Agatha Christie’s The Mousetrap has thrilled and delighted audiences for over 60 years.
The renowned play premiered in London’s West End in 1952 and has since become the longest continuously running play in the world and a cultural phenomenon, inspiring countless parodies and adaptations. Set in a remote English guesthouse, a group of strangers become trapped together during a snowstorm and somehow find themselves as suspects in a murder. With plenty of twists and turns, the play keeps the audience guessing until the very end.
The current national tour stars acclaimed performer Anna O’Byrne as Mollie Ralston, proprietor of Monkswell Manor.
Anna has an established international career spanning opera, theatre, concert, and film. She is well known for her Helpmann winning performance as Eliza Doolittle in Opera Australia’s My Fair Lady, as well as Christine Daaé in the Australian cast of Love Never Dies. Anna made her West End debut in The Phantom of the Opera, revisiting the role of Christine, and went on to star in The Woman in White, Strangers on a Train, Kings of Broadway, Amour, Sweeney Todd, and A Little Night Music while abroad.
The Mousetrap is the longest running play in history – why do you think audiences are still so drawn to it?
Anna: Those facts kind of go over your head a bit [laughs]. You think yeah, sure, it’s been around for ages, it must be a bit of an old hat. But when we started rehearsals, we were all like, “gosh, this is a really good play.” I mean, Agatha Christie wrote it, so it’s not an adaptation. I think a lot of people think that it’s maybe an adaptation of one of her novels, or that someone else has had a hand in it, but she she wrote the whole thing, and tnd that’s really incredible. It really holds up, and it’s quite modern in some ways. There’s a lot of discussions about gender, sexuality, and trauma that come up within the play, which I don’t think I was expecting. I don’t think I was expecting her to be as forward looking as as she was in her writing of this. She explores that in the best way, which is through these really compelling characters. It’s funny because nowadays we would think that they’re a little bit ‘stock’, but perhaps because what she wrote has become the ‘go to’. They’re sort of the originals in a lot of ways.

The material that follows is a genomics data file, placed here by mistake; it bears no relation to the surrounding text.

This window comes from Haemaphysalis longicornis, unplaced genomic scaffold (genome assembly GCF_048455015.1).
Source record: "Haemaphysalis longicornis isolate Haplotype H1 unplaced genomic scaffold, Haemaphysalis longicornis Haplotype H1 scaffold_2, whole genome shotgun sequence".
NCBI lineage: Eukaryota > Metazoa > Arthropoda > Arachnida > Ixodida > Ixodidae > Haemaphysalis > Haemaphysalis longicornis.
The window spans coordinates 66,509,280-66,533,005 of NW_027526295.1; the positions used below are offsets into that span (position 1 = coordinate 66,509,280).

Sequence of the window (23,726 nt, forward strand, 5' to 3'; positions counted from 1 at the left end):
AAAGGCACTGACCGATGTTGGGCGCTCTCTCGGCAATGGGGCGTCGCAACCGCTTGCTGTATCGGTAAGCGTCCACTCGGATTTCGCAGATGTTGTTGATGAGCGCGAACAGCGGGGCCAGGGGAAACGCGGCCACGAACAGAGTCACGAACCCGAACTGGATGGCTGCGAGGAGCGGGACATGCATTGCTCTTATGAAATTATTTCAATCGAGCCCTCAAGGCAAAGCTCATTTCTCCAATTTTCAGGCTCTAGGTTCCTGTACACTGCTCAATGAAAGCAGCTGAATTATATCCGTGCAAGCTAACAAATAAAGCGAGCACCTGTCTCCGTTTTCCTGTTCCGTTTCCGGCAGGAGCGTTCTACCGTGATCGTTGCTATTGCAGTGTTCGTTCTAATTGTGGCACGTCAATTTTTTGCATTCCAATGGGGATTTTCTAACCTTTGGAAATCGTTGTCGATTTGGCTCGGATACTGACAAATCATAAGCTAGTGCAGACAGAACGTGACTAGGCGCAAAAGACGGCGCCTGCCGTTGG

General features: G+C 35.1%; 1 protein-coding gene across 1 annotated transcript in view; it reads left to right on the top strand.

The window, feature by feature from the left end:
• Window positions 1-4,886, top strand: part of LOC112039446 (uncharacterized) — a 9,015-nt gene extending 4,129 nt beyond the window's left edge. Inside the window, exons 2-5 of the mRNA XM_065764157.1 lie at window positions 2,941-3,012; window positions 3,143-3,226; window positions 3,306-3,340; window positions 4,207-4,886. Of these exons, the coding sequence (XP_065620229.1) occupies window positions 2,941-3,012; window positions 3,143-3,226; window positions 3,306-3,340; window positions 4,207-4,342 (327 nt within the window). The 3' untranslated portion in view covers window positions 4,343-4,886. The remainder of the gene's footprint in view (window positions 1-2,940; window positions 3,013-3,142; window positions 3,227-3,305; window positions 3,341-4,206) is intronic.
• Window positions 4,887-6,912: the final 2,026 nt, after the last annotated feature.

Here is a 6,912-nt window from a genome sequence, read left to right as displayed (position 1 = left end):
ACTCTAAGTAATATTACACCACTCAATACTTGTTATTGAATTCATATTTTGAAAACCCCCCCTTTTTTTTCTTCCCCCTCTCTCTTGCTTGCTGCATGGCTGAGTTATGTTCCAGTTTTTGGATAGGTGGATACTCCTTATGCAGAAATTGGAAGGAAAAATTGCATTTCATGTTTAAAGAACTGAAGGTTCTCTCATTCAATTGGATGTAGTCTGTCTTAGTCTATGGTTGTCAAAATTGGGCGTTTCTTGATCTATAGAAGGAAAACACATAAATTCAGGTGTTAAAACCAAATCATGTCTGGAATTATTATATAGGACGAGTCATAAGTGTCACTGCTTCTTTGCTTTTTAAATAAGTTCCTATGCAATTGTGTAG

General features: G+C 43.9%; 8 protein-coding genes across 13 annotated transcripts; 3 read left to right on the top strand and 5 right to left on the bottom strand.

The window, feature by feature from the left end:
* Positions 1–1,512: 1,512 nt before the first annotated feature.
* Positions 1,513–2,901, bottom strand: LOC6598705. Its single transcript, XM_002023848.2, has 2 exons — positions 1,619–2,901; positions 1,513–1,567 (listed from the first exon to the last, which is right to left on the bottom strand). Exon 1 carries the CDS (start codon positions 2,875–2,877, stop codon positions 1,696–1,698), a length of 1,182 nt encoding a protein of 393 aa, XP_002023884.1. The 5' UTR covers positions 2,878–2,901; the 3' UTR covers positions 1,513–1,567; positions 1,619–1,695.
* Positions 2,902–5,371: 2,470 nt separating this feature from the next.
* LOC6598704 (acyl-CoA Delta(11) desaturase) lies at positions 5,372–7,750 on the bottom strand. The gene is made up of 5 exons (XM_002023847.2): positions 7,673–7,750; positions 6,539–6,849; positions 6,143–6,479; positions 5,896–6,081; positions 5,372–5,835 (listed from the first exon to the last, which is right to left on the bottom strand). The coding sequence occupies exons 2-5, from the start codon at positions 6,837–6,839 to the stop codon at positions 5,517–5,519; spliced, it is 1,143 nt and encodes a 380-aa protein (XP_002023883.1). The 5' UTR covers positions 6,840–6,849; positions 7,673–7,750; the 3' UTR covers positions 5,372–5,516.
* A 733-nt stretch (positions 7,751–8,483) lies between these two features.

Do you see any of yourself in Mollie?
Anna: She’s really no nonsense, and she’s a little bit feisty. She’s funny. She’s a newlywed. So the relationship between Molly and Giles, her husband (played by Alex Rathgeber) is really interesting to to explore because they’ve been married a year, so there’s things they learn about each other that maybe weren’t so apparent in the courtship. But it’s done with this very deft hand, and with this very British sense of humour. Mollie is the owner of Monkwell Manor, she’s inherited it, so there’s also this really interesting dynamic where she possibly wants to be a proprietor a little bit more than Giles. She’s really spearheading a lot of the discussions that they have about the running of the house and how things are going to go, and that’s really interesting to play as well.
How have you found working on a straight play?
Anna: It’s always been something that I’ve wanted to do, to kind of balance the rest of my career with. So when the opportunity came up to play this role, in this show, with this company of actors, with the amazing Robyn Nevin at the helm directing us… how could I say no [laughs]. I haven’t done a play since I was on the West End, which was Strangers on a Train, based on a Patricia Highsmith novel, another 1950s style British play. It’s definitely something I’d like to do more of, it’s not necessarily like by design that I keep singing so much! And I mean, having a commercial play touring as well is really great for the Australian industry.
Why should audiences come and see The Mousetrap?
Anna: I think this show has something for everybody. If you don’t like musical theatre, there’s no singing. If you do like musical theatre, you can see a whole bunch of people who are more known for musical theatre stretching their acting chops. We’ve got such incredible people in our company – Geraldine Turner, Adam Murphy, Alex Rathgeber… people who are more known for musical theatre, but who are outstanding actors in their own right. It’s really funny, it’s moving, it’s really fast paced. We never let you sit in anything for too long. Agatha doesn’t let you sit in things [laughs]. So you’re not going to get bored. There’s a whole lot of fun fifties costumes to look at. It’s just a really entertaining night at the theatre, I think you’ll find yourself drawn into the story. And it’s been selling out everywhere. People are going wild!
Agatha Christie’s The Mousetrap is playing now at Melbourne’s Comedy Theatre.
For tickets and more information, visit themousetrap.com.au